Some of our neighbors very kindly stopped by offering support should we need it. The RVer community never ceases to impress me with how kind everyone is!
On the way home, we stopped off at our storage units to drop things off, then picked up a couple of bags of sand at Lowe's to help with traction on the icy ground.
Originally, our plan was to take the RV on a short test drive and park it back at the RV park on Tuesday, then pick it up again on Thursday. But we were worried that once we got the trailer out, we might not be able to get it back in again! And the thought of hooking up in the cold on Thursday morning again wasn't very appealing!
On Monday night, the temperatures plummeted in Vermont and a snow squall moved over the RV park. While we had no snow at the hotel, it was about 4°F on the drive to the RV park and we arrived at 8:45am on Tuesday morning to find about 2" of snow had fallen overnight.
We had an appointment scheduled with the propane company for someone to come at 9am and disconnect our propane tank (they weren't keen on me doing it myself) but leave it in place since we'd be back in two weeks.
We were a little surprised when, at about 8:20am we were alerted by our security cameras that someone was approaching the RV. We were even more surprised when we arrived to find they had taken the tank completely - at least they had hooked the ones on our trailer back up again! They're going to bring the tank back once we're back.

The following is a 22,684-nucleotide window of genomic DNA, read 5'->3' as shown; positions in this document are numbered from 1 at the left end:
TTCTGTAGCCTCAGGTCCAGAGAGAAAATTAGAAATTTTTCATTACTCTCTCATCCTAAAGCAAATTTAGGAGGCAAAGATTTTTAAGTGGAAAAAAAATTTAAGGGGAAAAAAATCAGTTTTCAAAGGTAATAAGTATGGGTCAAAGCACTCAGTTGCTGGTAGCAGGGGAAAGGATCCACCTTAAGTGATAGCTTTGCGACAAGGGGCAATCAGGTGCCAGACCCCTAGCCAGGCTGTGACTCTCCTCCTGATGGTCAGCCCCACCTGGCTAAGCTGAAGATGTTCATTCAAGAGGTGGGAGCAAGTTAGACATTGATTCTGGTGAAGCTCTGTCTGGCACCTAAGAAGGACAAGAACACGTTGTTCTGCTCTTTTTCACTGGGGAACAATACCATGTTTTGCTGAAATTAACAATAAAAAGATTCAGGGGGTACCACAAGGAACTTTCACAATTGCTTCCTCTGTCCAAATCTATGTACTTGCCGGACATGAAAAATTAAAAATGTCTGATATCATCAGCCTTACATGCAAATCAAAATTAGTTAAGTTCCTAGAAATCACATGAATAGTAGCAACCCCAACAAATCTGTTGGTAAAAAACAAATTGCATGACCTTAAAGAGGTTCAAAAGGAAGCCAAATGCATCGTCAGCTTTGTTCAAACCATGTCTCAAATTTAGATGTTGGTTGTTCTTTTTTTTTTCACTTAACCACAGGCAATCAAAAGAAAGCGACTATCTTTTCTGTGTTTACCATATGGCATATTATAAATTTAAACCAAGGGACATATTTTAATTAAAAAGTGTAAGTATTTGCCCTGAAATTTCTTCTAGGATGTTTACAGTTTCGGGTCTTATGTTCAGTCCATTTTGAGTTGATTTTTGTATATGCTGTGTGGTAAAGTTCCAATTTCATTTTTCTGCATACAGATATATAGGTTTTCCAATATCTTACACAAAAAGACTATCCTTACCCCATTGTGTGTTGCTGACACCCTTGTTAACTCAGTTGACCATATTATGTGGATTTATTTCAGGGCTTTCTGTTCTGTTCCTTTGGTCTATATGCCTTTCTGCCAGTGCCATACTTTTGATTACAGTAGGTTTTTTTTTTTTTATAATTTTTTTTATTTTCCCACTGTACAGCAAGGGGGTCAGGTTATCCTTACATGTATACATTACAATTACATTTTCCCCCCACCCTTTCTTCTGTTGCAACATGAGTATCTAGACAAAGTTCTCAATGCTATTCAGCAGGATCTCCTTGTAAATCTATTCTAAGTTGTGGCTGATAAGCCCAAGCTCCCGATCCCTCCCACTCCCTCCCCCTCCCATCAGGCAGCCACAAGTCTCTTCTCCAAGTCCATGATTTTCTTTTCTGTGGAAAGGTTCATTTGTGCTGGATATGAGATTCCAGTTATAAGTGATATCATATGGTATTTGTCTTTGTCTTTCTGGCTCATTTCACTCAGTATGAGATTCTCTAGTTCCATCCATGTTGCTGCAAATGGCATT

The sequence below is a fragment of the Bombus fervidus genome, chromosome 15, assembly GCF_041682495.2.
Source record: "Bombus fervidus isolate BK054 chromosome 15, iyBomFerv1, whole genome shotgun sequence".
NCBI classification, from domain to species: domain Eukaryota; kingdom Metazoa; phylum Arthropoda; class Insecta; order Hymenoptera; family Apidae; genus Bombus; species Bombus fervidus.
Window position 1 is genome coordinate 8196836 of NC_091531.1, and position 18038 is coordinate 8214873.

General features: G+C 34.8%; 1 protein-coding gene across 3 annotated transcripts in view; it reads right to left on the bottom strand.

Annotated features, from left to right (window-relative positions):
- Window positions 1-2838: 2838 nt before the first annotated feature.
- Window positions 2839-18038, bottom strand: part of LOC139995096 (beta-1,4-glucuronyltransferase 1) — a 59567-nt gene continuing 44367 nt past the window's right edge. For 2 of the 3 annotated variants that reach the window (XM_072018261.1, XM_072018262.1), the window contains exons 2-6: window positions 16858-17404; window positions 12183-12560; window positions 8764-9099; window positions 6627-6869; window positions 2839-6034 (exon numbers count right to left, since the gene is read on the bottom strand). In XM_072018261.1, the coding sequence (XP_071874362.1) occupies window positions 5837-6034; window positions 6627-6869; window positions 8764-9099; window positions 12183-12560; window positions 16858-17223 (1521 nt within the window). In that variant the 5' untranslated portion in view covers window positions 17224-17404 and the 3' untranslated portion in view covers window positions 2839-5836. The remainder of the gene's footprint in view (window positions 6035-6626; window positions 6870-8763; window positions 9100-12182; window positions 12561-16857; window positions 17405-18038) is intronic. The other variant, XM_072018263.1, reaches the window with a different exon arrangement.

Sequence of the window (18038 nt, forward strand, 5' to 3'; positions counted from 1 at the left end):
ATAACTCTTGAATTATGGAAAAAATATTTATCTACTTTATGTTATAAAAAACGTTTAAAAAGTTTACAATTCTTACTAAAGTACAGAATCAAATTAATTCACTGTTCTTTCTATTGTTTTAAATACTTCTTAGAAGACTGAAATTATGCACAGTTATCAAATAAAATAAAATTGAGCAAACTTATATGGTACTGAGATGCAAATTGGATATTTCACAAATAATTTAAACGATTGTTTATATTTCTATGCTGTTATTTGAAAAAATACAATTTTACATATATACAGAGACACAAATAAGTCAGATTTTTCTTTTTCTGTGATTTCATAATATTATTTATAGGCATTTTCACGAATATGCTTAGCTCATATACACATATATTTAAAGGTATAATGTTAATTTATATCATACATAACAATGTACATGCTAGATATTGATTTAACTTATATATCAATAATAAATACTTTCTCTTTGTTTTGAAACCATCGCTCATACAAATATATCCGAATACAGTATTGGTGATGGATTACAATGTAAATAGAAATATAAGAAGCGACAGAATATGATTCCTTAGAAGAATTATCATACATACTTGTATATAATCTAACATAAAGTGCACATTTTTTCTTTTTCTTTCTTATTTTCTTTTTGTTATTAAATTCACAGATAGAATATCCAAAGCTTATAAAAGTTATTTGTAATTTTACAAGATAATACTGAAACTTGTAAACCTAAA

It had been warm, almost 40°F, the previous day, but the cold night had turned the ground to ice. Normally it takes us about 15 minutes to hook up the trailer, but this time it took us almost 2 hours.
The internet cable and electrical cable were frozen to the ground. The trailer chains and emergency brake cable were embedded in a block of ice - we had to chip them out with a hammer and screwdriver.
The storage bay door lock was frozen, but we found a cool trick. You can use isopropyl alcohol to thaw it, and hand sanitizer is 70% isopropyl alcohol! We squeezed some onto the key and sure enough, it opened right up!
By far the biggest struggle was removing the concrete blocks that we had placed under the stabilizer jacks. These were frozen to the ground and bashing them with a hammer was doing nothing! In the end we poured some de-icer all around the base and I was able to use our 38-inch breaker bar as a lever while Diana pounded them with a hammer!
Finally, we managed to get the trailer hooked up to the truck. The TPMS showed that all the tire pressures were good, and we were ready to roll. Except, how would we get out?
Fortunately the ice from the previous day was now covered with a couple of inches of snow, so we figured we'd give it a go - which was lucky, because our bag of sand was frozen solid too!